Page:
• Weakening business confidence
  • Weakening consumer confidence in dairy-focussed regions
  • Weak overnight dairy auction
  • A revised view to a slower recovery in dairy prices

"There are some uncertainties around when or if the last cut will be delivered.  The NZ dollar has already fallen substantially, and will also help prop up the economy and inflation.  And, low interest rates are already fuelling the housing market - further interest rate cuts will compound that strength (and macro-prudential concerns)," he said.

Tuffley and ASB rural economist Nathan Penny said the falling NZ dollar was partly offsetting some of the dairy auction price falls, but not by enough to prevent their downward milk price forecast revision.

"That said, we still view dairy’s long run prospects as largely positive.

"...The underlying demand growth from markets such as China is still there, but for the moment is being swamped by large (and mostly cyclical) increases in supply."

Among the big banks, ANZ economists have also been in the money in picking, particularly the timing, of interest rate action this year. They had recently picked a low-point for the OCR of 2.75% late this year, but now think a 2.5% bottom is likely - and they pick March for that.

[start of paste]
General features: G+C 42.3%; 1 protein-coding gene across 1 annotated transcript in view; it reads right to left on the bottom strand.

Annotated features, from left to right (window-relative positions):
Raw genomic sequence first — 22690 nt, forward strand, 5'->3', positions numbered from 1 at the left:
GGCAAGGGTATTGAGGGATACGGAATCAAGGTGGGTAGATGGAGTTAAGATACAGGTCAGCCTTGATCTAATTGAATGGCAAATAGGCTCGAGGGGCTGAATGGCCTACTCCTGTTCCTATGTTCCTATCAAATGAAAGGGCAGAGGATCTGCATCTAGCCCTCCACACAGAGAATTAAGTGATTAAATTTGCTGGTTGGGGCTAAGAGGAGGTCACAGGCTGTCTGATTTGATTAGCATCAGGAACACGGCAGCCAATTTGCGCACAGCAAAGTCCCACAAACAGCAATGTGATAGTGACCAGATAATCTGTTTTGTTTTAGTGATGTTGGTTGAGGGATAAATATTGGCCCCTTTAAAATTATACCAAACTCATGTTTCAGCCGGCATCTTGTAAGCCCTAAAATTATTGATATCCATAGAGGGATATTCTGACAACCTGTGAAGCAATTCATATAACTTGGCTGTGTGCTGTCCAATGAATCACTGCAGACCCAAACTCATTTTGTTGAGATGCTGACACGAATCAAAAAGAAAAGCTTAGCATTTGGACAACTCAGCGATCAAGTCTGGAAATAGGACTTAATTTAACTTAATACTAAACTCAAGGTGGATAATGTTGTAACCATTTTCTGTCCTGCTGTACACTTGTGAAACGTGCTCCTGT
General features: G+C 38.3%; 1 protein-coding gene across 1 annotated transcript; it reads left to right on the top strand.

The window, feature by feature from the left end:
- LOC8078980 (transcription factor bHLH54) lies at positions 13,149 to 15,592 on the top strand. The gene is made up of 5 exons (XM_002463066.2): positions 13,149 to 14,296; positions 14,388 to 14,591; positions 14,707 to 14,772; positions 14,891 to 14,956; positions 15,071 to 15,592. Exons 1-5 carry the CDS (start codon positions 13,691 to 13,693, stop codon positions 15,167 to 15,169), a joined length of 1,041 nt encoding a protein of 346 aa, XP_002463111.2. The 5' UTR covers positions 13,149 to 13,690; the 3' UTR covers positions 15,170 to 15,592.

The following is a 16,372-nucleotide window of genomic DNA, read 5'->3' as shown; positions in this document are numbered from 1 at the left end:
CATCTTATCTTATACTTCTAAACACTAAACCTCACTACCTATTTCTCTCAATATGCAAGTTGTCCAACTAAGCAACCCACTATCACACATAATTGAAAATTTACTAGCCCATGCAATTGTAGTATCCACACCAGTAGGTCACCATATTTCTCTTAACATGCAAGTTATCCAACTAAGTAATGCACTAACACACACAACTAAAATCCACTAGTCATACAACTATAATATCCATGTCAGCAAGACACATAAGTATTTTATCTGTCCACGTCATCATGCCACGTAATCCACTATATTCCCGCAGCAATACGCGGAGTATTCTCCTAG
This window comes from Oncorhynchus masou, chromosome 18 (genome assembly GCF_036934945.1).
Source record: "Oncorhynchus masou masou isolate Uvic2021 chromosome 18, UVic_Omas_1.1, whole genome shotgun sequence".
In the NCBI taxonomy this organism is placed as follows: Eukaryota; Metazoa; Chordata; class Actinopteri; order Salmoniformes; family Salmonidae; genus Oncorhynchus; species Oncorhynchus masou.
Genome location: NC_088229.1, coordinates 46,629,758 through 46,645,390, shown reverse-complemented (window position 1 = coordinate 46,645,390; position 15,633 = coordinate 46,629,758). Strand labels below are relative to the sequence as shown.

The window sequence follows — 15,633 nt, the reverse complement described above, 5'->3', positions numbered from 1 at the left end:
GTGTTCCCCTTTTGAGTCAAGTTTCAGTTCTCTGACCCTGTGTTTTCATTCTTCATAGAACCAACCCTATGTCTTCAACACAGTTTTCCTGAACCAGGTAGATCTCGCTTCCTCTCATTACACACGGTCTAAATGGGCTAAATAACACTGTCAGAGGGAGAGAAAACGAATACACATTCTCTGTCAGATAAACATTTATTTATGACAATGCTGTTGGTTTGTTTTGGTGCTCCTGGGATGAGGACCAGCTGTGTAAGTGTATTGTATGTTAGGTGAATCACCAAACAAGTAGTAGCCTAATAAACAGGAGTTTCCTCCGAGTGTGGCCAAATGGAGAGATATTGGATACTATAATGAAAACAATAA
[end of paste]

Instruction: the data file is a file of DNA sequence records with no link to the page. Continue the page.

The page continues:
ANZ chief economist Cameron Bagrie and rural economist Con Williams said the global dairy market was struggling to digest larger seasonal volumes from New Zealand, with many buyers’ immediate requirements covered.

'Little on the horizon'

"There is little on the horizon to suggest there will be a meaningful turnaround in international powder prices anytime soon."

They said that while the NZD/USD "is adjusting lower to the continued rout", dairy companies’ hedging policies meant the full benefit of a lower currency wouldn't all accrue to the 2015/16 milk price.

"At present we expect hedging will be around the early NZDUSD 0.70’s and given our expectations for milk powder prices this translates into a farm-gate milk price around the mid $4/kg MS mark. While cash-flow constraints are largely locked-in for farmers for the next 12 months, further forecast downgrades will extend these restrictions well into the start of 2017. This will of course further impact on confidence, investment, spending etc."

It was now clear that additional RBNZ monetary policy action (above and beyond previous expectations) was warranted. Bagrie and Williams said.

Worsening terms of trade

"At the June MPS [Monetary Policy Statement], the RBNZ felt that the outlook for the terms of trade (which it assumed troughed 13% below early 2014 peaks by the end of this year) justified around 50bps of easing. The NZD has of course moved lower since then, but the terms of trade look set to undershoot the RBNZ’s assumptions too.

"In fact, we believe the peak-to-trough fall in the terms of trade could be closer to 20%. All else being equal, a 1%pt fall in the terms of trade has historically knocked 0.15%pt off GDP growth over the subsequent 12 months. This therefore represents a 3% headwind to the economy. The NZD move of course provides some offset, but it is clear to us the economy will struggle to achieve the RBNZ’s current 3.2% growth forecast for the March 2016 year. This is of course at a time when inflation is already low."